It seems that you're using an outdated browser. Some things may not work as they should (or don't work at all).
We suggest you upgrade newer and better browser like:Chrome,Firefox,Internet Explorer orOpera

×
avatar
pedrovay2003: I know I'm jumping into this conversation late, but yes, this is exactly right. I've copied/pasted DRM-free Steam games to an external hard drive, literally built two PCs from the ground up without EVER allowing them to be connected to even a local network, installed Windows, and immediately copied/pasted the backed up games to the new machine without ever putting Steam on there with it. The most I've had to do other than just start the games is to manually install required stuff like DirectX, a setup file of which is always included with any games that need it; I've never had to touch the Internet or the registry.

The same can be said of the games I posted about in my other thread, detailing how to play actual Steam games offline forever. All you need to do is copy your backed up, Offline Mode-enabled Steam folder from one PC to another, and even non-DRM-free Steam games can be played on a brand-new machine without going online or installing anything extra.
avatar
ErfInverse: Aaaaaahahahaha! Yeah, just keep believing this.. until the offline timeout runs out. It might be a month or so, a sufficiently long period of time like that to keep you falsely content and believing that the game will work forever.. until it doesn't.

The only way to keep Steam games working forever without going online is illegal. If I'm wrong on this, great, that would actually be a good thing. Maybe it works for some games, but I doubt it so strongly that I'm going to discount that possibility entirely.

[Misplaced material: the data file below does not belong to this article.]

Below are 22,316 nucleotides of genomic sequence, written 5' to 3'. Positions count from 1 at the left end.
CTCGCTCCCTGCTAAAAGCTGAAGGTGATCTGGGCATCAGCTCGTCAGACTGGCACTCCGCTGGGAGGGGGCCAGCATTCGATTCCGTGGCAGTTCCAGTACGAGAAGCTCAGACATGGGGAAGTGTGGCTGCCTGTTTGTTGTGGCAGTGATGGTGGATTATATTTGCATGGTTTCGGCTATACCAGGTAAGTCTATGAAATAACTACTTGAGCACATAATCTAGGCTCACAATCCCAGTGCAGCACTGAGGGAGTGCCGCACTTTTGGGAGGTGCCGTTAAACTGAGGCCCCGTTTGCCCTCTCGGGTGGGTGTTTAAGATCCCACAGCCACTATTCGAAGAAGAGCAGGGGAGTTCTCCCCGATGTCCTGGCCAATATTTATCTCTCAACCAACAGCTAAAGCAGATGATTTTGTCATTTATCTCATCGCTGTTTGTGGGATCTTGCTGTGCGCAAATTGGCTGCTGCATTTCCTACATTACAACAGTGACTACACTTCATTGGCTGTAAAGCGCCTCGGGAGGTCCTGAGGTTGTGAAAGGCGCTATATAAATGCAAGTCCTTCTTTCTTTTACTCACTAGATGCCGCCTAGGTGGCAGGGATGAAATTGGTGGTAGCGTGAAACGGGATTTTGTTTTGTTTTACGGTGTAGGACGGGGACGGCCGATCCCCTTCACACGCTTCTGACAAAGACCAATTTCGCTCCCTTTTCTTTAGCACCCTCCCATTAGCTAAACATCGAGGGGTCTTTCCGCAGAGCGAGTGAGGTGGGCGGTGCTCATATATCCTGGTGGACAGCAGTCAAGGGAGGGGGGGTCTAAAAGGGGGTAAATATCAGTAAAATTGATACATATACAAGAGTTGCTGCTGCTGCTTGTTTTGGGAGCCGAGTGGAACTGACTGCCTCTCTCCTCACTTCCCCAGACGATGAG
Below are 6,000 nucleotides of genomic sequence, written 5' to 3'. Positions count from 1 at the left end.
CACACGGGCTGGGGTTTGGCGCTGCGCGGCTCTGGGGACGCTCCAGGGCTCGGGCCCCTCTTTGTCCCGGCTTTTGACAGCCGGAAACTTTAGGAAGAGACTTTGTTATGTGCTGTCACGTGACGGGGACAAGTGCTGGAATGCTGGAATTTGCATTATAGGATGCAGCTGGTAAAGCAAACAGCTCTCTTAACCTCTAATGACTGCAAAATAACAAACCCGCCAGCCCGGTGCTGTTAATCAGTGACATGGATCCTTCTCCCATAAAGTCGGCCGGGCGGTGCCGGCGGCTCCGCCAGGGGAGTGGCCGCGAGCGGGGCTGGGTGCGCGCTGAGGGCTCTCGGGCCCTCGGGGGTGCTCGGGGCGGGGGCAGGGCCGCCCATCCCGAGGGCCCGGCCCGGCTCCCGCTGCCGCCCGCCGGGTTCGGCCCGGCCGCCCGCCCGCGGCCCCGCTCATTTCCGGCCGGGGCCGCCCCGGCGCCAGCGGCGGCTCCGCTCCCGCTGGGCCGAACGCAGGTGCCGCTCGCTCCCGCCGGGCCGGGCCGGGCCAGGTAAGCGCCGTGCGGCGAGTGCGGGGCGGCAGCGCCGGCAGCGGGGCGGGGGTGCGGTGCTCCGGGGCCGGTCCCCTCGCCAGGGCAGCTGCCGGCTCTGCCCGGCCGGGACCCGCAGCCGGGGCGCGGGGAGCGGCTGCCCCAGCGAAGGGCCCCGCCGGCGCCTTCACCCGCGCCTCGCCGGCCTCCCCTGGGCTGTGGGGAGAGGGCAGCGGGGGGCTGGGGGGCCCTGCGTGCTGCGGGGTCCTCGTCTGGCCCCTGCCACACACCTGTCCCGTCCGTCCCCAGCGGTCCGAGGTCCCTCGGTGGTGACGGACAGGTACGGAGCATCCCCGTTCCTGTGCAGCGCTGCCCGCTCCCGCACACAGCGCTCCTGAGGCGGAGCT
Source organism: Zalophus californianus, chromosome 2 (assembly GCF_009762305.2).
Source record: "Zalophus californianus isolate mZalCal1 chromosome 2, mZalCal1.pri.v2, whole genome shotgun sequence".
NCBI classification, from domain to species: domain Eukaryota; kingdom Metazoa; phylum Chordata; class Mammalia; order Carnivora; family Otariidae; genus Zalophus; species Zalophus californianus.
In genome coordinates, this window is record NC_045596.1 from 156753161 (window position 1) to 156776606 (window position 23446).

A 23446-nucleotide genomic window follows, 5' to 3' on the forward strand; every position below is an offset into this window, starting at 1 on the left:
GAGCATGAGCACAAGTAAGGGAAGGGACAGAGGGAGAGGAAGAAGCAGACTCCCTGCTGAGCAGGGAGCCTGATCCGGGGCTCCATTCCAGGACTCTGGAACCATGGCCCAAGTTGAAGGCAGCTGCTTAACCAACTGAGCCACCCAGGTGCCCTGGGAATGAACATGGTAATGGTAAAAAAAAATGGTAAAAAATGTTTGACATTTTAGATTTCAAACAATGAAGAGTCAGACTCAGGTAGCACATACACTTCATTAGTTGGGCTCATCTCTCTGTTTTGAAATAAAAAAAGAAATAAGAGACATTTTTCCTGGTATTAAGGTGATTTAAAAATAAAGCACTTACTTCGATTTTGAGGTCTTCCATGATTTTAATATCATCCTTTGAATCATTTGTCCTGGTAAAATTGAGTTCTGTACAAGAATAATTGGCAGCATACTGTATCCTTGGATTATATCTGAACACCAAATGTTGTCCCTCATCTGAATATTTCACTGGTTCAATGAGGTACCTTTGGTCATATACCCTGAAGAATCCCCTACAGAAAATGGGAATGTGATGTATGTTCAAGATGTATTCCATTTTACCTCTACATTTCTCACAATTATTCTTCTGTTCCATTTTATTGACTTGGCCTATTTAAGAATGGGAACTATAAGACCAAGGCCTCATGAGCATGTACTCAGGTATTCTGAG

Steam's Offline Mode is indefinite. It did run out once upon a time, but Valve confirmed that it wasn't supposed to work that way, and it was patched a long time ago. And even if it did run out, you can do a lot of things with Steam by simply turning the system clock back, so it wouldn't matter regardless. For example, the next time a free weekend is happening on Steam, download the game and let the weekend end. Then, put Steam into Offline Mode and turn your system clock back a few days and see what happens to the game. Steam is incredibly easy to manipulate with minimal effort and no illegal measures.

I'm all for GOG versions of games over Steam versions, but if a Steam game doesn't have CEG, then you won't have to worry about not being able to play it in the future. On that note, I'm also curious about The Witcher 3, as mentioned above. Does anyone have the Steam version? If so, can it be run without Steam, unlike the first two games?
Post edited 2 days ago by pedrovay2003
avatar
pedrovay2003: Steam's Offline Mode is indefinite. It did run out once upon a time, but Valve confirmed that it wasn't supposed to work that way, and it was patched a long time ago. And even if it did run out, you can do a lot of things with Steam by simply turning the system clock back, so it wouldn't matter regardless. For example, the next time a free weekend is happening on Steam, download the game and let the weekend end. Then, put Steam into Offline Mode and turn your system clock back a few days and see what happens to the game. Steam is incredibly easy to manipulate with minimal effort and no illegal measures.

I'm all for GOG versions of games over Steam versions, but if a Steam game doesn't have CEG, then you won't have to worry about not being able to play it in the future. On that note, I'm also curious about The Witcher 3, as mentioned above. Does anyone have the Steam version? If so, can it be run without Steam, unlike the first two games?
It does appear to work that way now (thankfully) :) Speaking of Steam's CEG, I stumbled across something today that is both amusing and disturbing - Steam_api.dll in my GOG installation of Aarklash!
avatar
kamil950: Anybody know if The Night of the Rabbit on Steam is DRM-free?
No, it's not.